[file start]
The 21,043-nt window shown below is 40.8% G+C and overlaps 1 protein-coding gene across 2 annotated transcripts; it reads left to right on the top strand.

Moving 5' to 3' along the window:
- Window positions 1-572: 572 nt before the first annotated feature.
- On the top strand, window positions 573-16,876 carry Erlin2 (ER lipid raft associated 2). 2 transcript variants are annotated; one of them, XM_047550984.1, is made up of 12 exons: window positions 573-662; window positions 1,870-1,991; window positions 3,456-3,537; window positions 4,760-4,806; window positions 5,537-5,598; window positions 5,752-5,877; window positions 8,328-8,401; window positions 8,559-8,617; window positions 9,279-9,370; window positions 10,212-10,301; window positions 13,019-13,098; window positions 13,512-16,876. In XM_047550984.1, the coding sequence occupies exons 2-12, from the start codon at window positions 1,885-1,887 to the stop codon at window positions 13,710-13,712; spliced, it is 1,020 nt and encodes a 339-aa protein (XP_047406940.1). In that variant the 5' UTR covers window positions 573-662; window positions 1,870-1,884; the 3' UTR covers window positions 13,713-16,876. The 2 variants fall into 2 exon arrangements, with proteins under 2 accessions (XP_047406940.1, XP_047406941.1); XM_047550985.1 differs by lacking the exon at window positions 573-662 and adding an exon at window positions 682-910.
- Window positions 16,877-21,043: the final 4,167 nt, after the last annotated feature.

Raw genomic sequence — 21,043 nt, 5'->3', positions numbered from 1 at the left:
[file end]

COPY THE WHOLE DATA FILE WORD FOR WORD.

The 21,043-nt window shown below is 40.8% G+C and overlaps 1 protein-coding gene across 2 annotated transcripts; it reads left to right on the top strand.

Moving 5' to 3' along the window:
- Window positions 1-572: 572 nt before the first annotated feature.
- On the top strand, window positions 573-16,876 carry Erlin2 (ER lipid raft associated 2). 2 transcript variants are annotated; one of them, XM_047550984.1, is made up of 12 exons: window positions 573-662; window positions 1,870-1,991; window positions 3,456-3,537; window positions 4,760-4,806; window positions 5,537-5,598; window positions 5,752-5,877; window positions 8,328-8,401; window positions 8,559-8,617; window positions 9,279-9,370; window positions 10,212-10,301; window positions 13,019-13,098; window positions 13,512-16,876. In XM_047550984.1, the coding sequence occupies exons 2-12, from the start codon at window positions 1,885-1,887 to the stop codon at window positions 13,710-13,712; spliced, it is 1,020 nt and encodes a 339-aa protein (XP_047406940.1). In that variant the 5' UTR covers window positions 573-662; window positions 1,870-1,884; the 3' UTR covers window positions 13,713-16,876. The 2 variants fall into 2 exon arrangements, with proteins under 2 accessions (XP_047406940.1, XP_047406941.1); XM_047550985.1 differs by lacking the exon at window positions 573-662 and adding an exon at window positions 682-910.
- Window positions 16,877-21,043: the final 4,167 nt, after the last annotated feature.

Raw genomic sequence — 21,043 nt, 5'->3', positions numbered from 1 at the left: